One of the oldest Croatian settlements in Argentina is Villa Mugueta, where about 2550 inhabitants live. At the very entrance to the city is a monument with three flags, and one of which is Croatian. Croats’ presence in this place is very noticeable because they have been here since the 19th century. They gather in the society Sociedad Croata de Socorros Mutuos (Croatian Beneficial Society), founded in 1925.




Today, the society is called the Croatian Sports and Cultural Society. Calle croacia – Croatian Street is also located there, and one of the mayors in recent history was Esteban Bogdanich, originally from Stari Grad.




An interesting part of Villa Mugueta is Our Lady of Health’s statue, the only one in Argentina because it is not traditional Argentinian worship. However, in 1927, Stipe Gamulin from Jelsa came there, and before his arrival, his fellow countrymen from Villa Mugueta wrote to him to bring a statue of the Lady.




In the 1960s, a little girl became seriously ill. Her mother vowed to Our Lady of Health that she would give her, her little girl’s hair if she recovered, and that is what happened. The girl recovered, and the Lady’s statue was given natural hair. Many years later, when the little girl became a woman and married, she cut her then long curly hair and put it on the Lady’s statue again. Thus the only Lady of Health in Argentina has the natural curls of a grateful devotee.



Sponsor’s name in the church                                                    Lady of Health with real curls


In the nearby Bigand, Kokic, Jakas, and Ivanisevic have wheat processing plants. Ten years ago, this company was presented at the Dalmatian Chamber of Commerce in Split.


A significant Croatian community lives in Chovet, a town with about 2,500 inhabitants, located about 400 km from Buenos Aires. The town was founded in 1923, and the estimate is that 50% of the population is of Croatian origin. The beginning of Croats’ arrival in Chovet is connected to the first years of building the city and when 7,000 Croats came to Argentina every year. The Croatian community in Chovet is homogeneous, but they do not have a Croatian society, and they gather in a church dedicated to St. Ante Padovanski. The church was built from 1936 to 1940 thanks to the priest Leonard Ruskovic, followed by Lino Pedisic and Amadeo Di Illio. The stained glass in the church is dedicated to them.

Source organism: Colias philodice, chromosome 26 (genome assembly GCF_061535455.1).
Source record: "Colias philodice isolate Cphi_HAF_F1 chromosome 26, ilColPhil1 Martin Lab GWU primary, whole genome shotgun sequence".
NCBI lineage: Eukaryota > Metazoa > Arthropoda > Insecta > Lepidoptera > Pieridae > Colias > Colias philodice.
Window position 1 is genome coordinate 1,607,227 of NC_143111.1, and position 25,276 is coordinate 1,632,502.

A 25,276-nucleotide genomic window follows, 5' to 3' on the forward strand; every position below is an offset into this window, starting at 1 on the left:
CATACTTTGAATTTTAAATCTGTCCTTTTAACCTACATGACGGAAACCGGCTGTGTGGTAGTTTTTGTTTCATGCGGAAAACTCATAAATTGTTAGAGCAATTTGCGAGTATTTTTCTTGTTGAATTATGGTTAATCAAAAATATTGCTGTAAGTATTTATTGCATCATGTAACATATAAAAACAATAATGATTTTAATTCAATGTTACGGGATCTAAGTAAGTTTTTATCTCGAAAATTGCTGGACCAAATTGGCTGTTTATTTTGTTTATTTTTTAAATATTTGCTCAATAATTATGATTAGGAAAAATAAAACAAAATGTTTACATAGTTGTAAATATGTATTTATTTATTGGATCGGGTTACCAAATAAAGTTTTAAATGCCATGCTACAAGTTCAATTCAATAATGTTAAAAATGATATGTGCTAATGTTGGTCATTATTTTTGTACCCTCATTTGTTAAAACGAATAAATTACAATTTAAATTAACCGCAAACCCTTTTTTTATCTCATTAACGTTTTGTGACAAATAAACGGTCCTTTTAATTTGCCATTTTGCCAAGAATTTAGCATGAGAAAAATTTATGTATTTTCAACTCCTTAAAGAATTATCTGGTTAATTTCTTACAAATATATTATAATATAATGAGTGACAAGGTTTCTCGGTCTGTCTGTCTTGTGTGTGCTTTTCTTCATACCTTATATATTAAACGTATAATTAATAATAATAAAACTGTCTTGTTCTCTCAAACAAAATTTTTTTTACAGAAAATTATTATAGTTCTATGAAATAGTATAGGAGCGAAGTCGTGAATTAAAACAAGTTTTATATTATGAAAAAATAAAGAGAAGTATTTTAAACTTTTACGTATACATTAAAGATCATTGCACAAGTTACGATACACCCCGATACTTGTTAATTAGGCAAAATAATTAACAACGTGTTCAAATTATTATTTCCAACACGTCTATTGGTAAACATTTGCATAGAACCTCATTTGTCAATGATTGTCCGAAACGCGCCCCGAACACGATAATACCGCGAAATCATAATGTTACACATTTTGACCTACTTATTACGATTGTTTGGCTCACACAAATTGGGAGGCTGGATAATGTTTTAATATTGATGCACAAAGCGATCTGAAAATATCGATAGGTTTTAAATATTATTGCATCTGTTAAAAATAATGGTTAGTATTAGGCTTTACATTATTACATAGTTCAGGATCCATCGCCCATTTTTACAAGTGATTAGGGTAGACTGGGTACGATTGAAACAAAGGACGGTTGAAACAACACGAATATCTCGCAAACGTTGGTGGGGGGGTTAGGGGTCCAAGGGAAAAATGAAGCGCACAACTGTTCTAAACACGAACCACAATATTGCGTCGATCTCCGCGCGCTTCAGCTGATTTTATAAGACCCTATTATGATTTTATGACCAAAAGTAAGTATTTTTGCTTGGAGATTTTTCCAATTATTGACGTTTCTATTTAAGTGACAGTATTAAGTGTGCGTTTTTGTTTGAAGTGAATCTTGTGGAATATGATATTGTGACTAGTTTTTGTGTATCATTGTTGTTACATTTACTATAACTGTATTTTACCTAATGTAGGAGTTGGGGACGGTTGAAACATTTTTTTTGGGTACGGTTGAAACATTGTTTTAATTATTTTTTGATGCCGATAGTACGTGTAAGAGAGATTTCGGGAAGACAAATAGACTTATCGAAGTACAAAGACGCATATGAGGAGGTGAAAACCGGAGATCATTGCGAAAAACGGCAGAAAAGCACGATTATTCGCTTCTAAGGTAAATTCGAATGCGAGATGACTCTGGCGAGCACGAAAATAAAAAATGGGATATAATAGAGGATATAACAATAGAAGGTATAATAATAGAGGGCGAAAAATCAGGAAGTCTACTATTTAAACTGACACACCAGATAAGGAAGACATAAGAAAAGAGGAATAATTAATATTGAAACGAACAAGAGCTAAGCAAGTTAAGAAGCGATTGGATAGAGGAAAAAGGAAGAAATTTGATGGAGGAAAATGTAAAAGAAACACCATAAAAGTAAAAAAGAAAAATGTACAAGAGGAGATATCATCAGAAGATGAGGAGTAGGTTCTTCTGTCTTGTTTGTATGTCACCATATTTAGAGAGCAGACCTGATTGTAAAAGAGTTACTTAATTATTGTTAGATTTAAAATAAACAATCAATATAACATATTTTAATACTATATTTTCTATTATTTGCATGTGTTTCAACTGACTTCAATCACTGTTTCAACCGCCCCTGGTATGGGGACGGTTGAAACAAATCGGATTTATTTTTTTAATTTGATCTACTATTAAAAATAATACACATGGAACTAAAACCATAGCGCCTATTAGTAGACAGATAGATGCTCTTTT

The Croatian language is not used often; however, it is somewhat preserved. The population is engaged in agriculture and also sports development. Soccer players Ivan Gabrić (his cousin is Tonči Gabrić, Hajduk’s goalkeeper), Lucijano Pocrnjić, and volleyball player Federico Franetović are from Chovet.

There is also Calle Croacia – Croatian Street in Chovet and a flying Croatian flag at the entrance to the city. 80% of gravestones at the local cemetery have Croatian surnames.

In 2019, Chovet City Council honored me with an award for my work with expatriates, which beautifully rewarded my preceding work.



Branka Bezić Filipović and Javier Batistoni Luetic and the audience in the City Hall


Not far from Chovet is Venado Tuerto, with 80,000 residents, founded in the late 19th century. There is another Calle Croacia – Croatian street there as well. The Croatian community gathers in Matea and Dominga Kujundžić families’ house, where they offer a Croatian language course (Escuela de Idioma Croata). As this area is highly agricultural, there is an Agricultural School, at which the Croatian flag can be seen at the entrance. The reason for this is that the school is twinned with the agricultural secondary school Braća Radić in Kaštel Štafilić. The deputy director is Jose Ban, Argentinian of Croatian origin.





Mateo Kujundzic and gathering at his home



Agricultural school in Venado Tuerto and Dean of Aspira Alen Jerkunica and Jose Ban after signing the asignment


Author: Branka Bezić Filipović

Translated by: Petra Filipović

Sponsored by: Juroslav Buljubašić, Honorary Consul of Chile in Split